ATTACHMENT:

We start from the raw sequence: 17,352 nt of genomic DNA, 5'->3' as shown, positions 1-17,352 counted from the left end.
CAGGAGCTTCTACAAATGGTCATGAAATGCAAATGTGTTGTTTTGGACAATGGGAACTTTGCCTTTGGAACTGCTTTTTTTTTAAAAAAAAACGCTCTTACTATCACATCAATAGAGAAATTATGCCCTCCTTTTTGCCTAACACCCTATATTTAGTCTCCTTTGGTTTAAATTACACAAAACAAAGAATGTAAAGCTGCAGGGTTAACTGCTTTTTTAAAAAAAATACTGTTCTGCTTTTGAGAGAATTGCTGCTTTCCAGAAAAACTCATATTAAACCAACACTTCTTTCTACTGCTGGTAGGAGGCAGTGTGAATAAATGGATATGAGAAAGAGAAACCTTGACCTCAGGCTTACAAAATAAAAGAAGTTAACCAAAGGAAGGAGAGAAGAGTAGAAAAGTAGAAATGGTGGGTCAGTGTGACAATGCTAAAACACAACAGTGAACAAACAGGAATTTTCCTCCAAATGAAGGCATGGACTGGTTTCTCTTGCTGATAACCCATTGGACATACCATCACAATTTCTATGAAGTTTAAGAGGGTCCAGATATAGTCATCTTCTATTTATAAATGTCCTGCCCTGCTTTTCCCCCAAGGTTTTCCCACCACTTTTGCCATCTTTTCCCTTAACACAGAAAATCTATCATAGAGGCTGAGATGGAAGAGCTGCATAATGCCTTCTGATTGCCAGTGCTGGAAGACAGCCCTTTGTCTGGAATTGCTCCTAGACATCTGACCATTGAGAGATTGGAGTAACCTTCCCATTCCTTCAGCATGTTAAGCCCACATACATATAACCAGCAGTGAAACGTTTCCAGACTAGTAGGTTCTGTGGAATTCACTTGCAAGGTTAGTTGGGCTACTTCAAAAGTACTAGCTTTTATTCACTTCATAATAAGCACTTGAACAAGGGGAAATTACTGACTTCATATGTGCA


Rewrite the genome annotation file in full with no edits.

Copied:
We start from the raw sequence: 17,352 nt of genomic DNA, 5'->3' as shown, positions 1-17,352 counted from the left end.
CAGGAGCTTCTACAAATGGTCATGAAATGCAAATGTGTTGTTTTGGACAATGGGAACTTTGCCTTTGGAACTGCTTTTTTTTTAAAAAAAAACGCTCTTACTATCACATCAATAGAGAAATTATGCCCTCCTTTTTGCCTAACACCCTATATTTAGTCTCCTTTGGTTTAAATTACACAAAACAAAGAATGTAAAGCTGCAGGGTTAACTGCTTTTTTAAAAAAAATACTGTTCTGCTTTTGAGAGAATTGCTGCTTTCCAGAAAAACTCATATTAAACCAACACTTCTTTCTACTGCTGGTAGGAGGCAGTGTGAATAAATGGATATGAGAAAGAGAAACCTTGACCTCAGGCTTACAAAATAAAAGAAGTTAACCAAAGGAAGGAGAGAAGAGTAGAAAAGTAGAAATGGTGGGTCAGTGTGACAATGCTAAAACACAACAGTGAACAAACAGGAATTTTCCTCCAAATGAAGGCATGGACTGGTTTCTCTTGCTGATAACCCATTGGACATACCATCACAATTTCTATGAAGTTTAAGAGGGTCCAGATATAGTCATCTTCTATTTATAAATGTCCTGCCCTGCTTTTCCCCCAAGGTTTTCCCACCACTTTTGCCATCTTTTCCCTTAACACAGAAAATCTATCATAGAGGCTGAGATGGAAGAGCTGCATAATGCCTTCTGATTGCCAGTGCTGGAAGACAGCCCTTTGTCTGGAATTGCTCCTAGACATCTGACCATTGAGAGATTGGAGTAACCTTCCCATTCCTTCAGCATGTTAAGCCCACATACATATAACCAGCAGTGAAACGTTTCCAGACTAGTAGGTTCTGTGGAATTCACTTGCAAGGTTAGTTGGGCTACTTCAAAAGTACTAGCTTTTATTCACTTCATAATAAGCACTTGAACAAGGGGAAATTACTGACTTCATATGTGCA